Php 4:9    Those things, which ye have both learned, and received, and heard, and seen in me, do: and the God of peace shall be with you.







As Sunday was filled up with all kinds of things, I did not get a chance to sew, but today I made a little progress on one of the daisy dresses.  I almost have the bodice finished except for the buttons. I have one more dress after this, a nautical type, and then I am going to try to move on to solid color suits that look more serious. What I am making now are things to wear at home when ladies want to be more dressy but still need to get their work done and do not want to wear anything too formal. For a garment to function in homemaking,nit cannot have a full, swirly skirt that will catch on things or get caught in doors, and yet it cannot be such a straight skirt that makes it hard to walk in or work in. So I have narrowed the skirts but left gathers at the waist for a roomier skirt.  Skirts cannot be so long that the hem might be stepped on, yet not too short.  I am trying to make them a just-right length for the tasks at hand in the home.


If this dry weather continues, I will be able to paint that wood railing on the porch.


These prints are also called toile, even though there is no scene on them.


Another page of Victoria October 1990 and the toile coat.

8 comments:

anonymous said...

Lydia,
I do remember that Victoria issue featuring the toile fabric. Fall through Winter seems the perfect time to wear and decorate with it.

Your daisy dress bodice is really pretty and your productivity is amazing. I've lost count of how many dresses you have made so far this summer. Thank you for sharing. I especially enjoyed the tea table setting.

Blessings, Mrs. J.

LadyLydia said...

Very kind of you to take the time to leave a comment, Janet. I hope your day is sunny and pleasant.

SharonR said...

I like how you think of what a dress needs to be for house work. Good thinking on that! When I was younger, I had a favorite dress for house work, and many other casual things. It was a shirtdress made from a red striped seersucker. It had the elements as you have mentioned here. It must be why I liked it so well. I added a long sleeved turtleneck when it was cold. I just couldn't put it away. Being red and white striped, the color was good for all seasons.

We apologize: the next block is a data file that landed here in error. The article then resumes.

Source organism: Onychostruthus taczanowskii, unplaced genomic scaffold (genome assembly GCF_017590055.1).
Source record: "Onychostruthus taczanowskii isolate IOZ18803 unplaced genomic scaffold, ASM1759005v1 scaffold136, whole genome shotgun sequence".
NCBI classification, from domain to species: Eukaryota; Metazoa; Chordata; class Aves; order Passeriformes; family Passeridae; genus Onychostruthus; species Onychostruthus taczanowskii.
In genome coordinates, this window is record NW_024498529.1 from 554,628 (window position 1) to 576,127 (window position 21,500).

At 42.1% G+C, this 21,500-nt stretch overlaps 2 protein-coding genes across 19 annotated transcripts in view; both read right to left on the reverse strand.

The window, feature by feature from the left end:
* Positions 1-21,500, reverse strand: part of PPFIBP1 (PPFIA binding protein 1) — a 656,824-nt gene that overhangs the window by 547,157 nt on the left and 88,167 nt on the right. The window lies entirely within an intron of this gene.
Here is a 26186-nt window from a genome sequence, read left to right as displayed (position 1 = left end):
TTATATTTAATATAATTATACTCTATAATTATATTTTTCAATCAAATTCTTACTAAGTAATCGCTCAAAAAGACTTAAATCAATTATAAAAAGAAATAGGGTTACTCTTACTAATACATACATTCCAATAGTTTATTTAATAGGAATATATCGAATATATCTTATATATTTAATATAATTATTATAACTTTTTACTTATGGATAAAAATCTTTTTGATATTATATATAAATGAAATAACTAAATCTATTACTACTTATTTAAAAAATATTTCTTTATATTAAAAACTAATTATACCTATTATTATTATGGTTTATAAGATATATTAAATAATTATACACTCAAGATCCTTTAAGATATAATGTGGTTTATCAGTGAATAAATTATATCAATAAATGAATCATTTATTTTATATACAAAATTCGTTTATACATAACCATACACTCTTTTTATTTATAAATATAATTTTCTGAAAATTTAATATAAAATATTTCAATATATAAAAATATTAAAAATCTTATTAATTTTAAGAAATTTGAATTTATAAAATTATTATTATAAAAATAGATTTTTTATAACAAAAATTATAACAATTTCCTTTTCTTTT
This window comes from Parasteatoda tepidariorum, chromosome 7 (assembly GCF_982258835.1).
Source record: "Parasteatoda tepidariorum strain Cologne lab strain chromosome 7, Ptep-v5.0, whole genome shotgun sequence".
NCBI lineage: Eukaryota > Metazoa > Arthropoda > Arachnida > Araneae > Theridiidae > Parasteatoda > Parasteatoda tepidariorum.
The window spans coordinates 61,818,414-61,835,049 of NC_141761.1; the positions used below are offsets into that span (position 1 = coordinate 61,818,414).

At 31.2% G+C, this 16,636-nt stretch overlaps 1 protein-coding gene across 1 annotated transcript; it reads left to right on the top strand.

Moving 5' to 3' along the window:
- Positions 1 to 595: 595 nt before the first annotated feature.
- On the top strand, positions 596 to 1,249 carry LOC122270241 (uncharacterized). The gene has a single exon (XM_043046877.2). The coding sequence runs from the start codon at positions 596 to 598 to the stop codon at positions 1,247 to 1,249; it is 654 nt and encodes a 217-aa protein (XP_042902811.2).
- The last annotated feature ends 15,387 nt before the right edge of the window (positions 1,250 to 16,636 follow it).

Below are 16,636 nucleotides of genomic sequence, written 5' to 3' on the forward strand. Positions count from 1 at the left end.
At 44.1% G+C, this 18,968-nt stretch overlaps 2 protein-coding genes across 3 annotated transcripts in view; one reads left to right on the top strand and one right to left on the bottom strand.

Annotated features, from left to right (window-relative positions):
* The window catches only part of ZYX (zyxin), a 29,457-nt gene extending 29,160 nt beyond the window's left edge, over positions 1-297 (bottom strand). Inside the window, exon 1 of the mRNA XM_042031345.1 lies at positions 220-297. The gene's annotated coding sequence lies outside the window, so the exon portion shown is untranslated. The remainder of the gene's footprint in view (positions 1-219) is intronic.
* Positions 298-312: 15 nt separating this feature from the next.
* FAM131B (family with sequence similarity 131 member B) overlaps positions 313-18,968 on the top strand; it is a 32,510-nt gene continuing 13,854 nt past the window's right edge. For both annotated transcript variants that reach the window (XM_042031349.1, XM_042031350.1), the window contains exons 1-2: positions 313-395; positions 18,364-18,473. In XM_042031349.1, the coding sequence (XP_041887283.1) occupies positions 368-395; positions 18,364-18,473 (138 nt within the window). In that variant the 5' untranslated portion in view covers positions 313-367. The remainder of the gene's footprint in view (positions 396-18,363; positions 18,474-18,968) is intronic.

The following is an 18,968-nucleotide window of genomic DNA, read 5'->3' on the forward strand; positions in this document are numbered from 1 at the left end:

~Mrs.J~ said...

Again I am so jealous of the sewing skills that you have :-)

I must spend time each day to renew my mind - things in the world drag me into unhappiness so I just choose to stay home and work unto my own family.

~Mrs. J~

Andrea R said...

Another lovely post!

The fabric you have on your table is one I have purchased myself. At my house, we use all cloth napkins..not formal ones, but two generous pieces of coordinating fabric sewn together and then quilted. They last a very long time, and are very pretty. They hold up to a messy meal, and are a lot more economical than buying at least 2 packages of paper napkins for our family per week!

Anyway, the red is the one that the girls and I recently sewed. In Autumn, we have a big supply of fall themed napkins, and the same for the Christmas season.

They need updating about every 3 years for the everyday, and even longer for the seasonal.

Blessings!

Farrah said...

Oh how I miss the old Victoria. I recently did not subscribe for the first time since the it returned.

I look forward to seeing your finished dress.

Mrs. Christopher Daniels said...

This is a pretty post!

Emmarinda said...

The chapter you quote helps us because in following its admonitions, we find courage. Courage to persevere, to continue the good fight, even if we do not see immediate results in the natural. To keep on at our posts and to be faithful in prayer, I believe, causes unseen movement in the spiritual realm, which will glorify God and be rewarded by Him at the proper time.